God’s Child

A RobertI have two abiding images of this last week. One of the experience of my ordination as Bishop in Canterbury Cathedral, surrounded by the love and the prayers of so many, literally surrounded by my brother and sister bishops as they joined in the ordination prayer, images that brought with them a deep sense of being both called and sent, sent to share the love of God as a disciple of his son Jesus Christ.

The other is of the continuing, but little noticed crisis in the Yemen where war has torn this beautiful country apart, of babies, malnourished, struggling and in many cases, failing to live. Then in one photograph the hand of a doctor is seen gently caressing the tiny limbs of one such child, communicating, through touch, warmth, love and care. At the beginning of what for me is a new ministry among the people of Gloucestershire and South Gloucestershire this has been a powerful reminder of what we are called to, the humanity we are all, whatever our faith, called to share, humanity which the church is called to live not to shame the world but to bring light to the world. To belong, to be cared for, and to be loved is the most precious gift we can ever receive. It is also a gift to be shared, to be lived without boundaries without limits.

The truth is that, however hard this may be, I am connected to that child, bound in a common humanity, that child is my child, because we are both God’s child, she is waiting for my love, my care. I cannot abandon her any more than I believe God can abandon me.

By the Rt Revd Robert Springett, Bishop of Tewekesbury

Eternal Champions

katrina-scottsquarreI love football! Since the age of about 6 it has been my favourite sport, and has had the ability to occupy my attention for hours on end – playing, watching, reading about… I have to admit though, that until last week, I had not heard of the South American team Chapecoense.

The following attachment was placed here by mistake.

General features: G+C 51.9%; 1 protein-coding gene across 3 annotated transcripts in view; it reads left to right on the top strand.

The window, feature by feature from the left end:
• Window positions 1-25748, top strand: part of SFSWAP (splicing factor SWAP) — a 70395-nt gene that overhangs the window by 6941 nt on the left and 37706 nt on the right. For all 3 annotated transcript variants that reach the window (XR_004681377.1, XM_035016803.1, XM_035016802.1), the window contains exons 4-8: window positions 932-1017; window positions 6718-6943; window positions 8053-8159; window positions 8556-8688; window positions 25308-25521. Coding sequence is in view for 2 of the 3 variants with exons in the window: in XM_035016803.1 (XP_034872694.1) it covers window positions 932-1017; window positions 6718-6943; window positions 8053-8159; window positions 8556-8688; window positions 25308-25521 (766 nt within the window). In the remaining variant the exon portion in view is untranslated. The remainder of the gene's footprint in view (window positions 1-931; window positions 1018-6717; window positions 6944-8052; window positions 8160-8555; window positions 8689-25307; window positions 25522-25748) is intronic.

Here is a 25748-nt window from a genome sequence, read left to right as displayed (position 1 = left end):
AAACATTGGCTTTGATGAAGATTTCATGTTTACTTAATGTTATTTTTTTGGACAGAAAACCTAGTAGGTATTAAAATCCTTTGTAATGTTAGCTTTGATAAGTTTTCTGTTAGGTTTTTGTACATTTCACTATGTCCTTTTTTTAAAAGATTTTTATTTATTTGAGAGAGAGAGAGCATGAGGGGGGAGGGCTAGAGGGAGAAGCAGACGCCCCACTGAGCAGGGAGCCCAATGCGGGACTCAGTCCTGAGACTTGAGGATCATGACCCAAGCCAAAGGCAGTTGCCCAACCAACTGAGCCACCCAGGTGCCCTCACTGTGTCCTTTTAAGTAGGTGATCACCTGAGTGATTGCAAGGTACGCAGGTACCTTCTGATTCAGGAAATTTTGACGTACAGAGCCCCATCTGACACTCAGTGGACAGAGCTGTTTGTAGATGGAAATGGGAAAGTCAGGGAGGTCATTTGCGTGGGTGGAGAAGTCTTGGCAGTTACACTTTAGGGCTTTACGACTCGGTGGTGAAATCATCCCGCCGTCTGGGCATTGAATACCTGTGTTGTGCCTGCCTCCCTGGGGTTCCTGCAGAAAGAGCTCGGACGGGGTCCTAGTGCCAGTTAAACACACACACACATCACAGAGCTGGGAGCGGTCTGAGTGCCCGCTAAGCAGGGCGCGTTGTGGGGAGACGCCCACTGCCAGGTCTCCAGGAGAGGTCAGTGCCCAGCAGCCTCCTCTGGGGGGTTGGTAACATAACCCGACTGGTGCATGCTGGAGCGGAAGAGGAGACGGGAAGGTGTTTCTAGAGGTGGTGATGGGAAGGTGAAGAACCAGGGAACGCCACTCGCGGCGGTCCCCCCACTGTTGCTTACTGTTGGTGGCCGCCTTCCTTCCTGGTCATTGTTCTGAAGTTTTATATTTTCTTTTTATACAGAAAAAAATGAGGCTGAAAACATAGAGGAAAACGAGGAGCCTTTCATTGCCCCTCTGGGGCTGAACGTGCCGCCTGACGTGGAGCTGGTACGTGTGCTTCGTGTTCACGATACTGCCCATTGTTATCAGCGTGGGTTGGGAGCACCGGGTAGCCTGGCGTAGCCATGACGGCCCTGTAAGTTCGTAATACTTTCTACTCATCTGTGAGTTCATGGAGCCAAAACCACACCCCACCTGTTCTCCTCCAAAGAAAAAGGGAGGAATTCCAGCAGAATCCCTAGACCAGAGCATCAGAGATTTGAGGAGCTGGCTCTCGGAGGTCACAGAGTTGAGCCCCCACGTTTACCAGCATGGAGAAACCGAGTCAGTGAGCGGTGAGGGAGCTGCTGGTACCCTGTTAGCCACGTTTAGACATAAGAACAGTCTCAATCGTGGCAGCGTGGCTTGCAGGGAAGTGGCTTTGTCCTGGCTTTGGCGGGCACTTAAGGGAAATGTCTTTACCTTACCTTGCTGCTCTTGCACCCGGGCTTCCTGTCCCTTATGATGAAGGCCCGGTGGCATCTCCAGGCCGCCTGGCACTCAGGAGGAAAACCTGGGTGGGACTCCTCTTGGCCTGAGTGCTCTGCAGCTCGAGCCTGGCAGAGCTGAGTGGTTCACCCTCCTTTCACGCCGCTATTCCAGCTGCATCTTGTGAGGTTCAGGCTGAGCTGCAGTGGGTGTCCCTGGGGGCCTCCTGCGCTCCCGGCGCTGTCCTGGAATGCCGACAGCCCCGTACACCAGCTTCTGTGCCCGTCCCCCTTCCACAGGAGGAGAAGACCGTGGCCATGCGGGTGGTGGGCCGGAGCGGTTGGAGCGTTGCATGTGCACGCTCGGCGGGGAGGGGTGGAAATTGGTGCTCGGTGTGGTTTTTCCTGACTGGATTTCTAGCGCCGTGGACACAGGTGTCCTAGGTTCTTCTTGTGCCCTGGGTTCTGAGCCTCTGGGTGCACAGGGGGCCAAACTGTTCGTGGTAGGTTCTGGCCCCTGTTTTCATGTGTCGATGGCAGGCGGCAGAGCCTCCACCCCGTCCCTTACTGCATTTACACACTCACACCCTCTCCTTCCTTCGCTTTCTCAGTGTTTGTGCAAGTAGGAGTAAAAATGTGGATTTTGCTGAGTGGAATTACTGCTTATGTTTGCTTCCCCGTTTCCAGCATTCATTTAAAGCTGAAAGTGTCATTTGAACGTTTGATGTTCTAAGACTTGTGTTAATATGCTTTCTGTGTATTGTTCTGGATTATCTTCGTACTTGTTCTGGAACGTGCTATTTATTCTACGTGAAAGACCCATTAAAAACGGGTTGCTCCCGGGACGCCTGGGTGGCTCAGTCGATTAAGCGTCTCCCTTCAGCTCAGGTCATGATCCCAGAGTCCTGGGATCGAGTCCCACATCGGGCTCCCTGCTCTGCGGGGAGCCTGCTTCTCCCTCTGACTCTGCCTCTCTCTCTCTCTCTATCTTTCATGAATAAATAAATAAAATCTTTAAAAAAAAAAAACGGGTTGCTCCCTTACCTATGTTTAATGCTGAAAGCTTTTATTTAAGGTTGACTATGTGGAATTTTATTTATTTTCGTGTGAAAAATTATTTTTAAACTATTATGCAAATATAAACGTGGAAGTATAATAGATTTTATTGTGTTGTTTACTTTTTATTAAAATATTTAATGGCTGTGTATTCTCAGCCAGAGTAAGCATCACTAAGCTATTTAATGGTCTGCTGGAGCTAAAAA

As I was hearing the early reports of the tragic air crash in Colombia, my attention was grabbed on hearing that almost a whole football team might be involved. And as the news has gradually come out – what a tragedy overall.

What has particularly touched me have been the ways in which people have paid tribute to those who have died – thousands packing football stadia to remember and then Chapecoense being awarded the Copa Sudamericana, with the tag line ‘Eternal Champions’.

One or two people have commented to me, ‘oh how sad – especially at this time of year’ and my initial response has been to agree. But on reflection, I think this time of year actually tells us a lot about the hard times in life.

For me, Christmas time is as much about times of trial as it is about happy, family celebrations. This month we are marking the birth of Jesus as God coming into the world and sharing the whole reality of humanity – tears, pain and the laughter and joy. My favourite carol (Once in Royal David’s City) includes the phrase, ‘and he feeleth for our sadness and he shareth in our gladness’. This year as I sing those words, I will think of the anguish of those lost in this plane crash, and the pain of the world, as well as giving thanks for the fun and love – because God is here with us in it all.

By the Revd Canon Katrina Scott, Area Dean of the North Cotswolds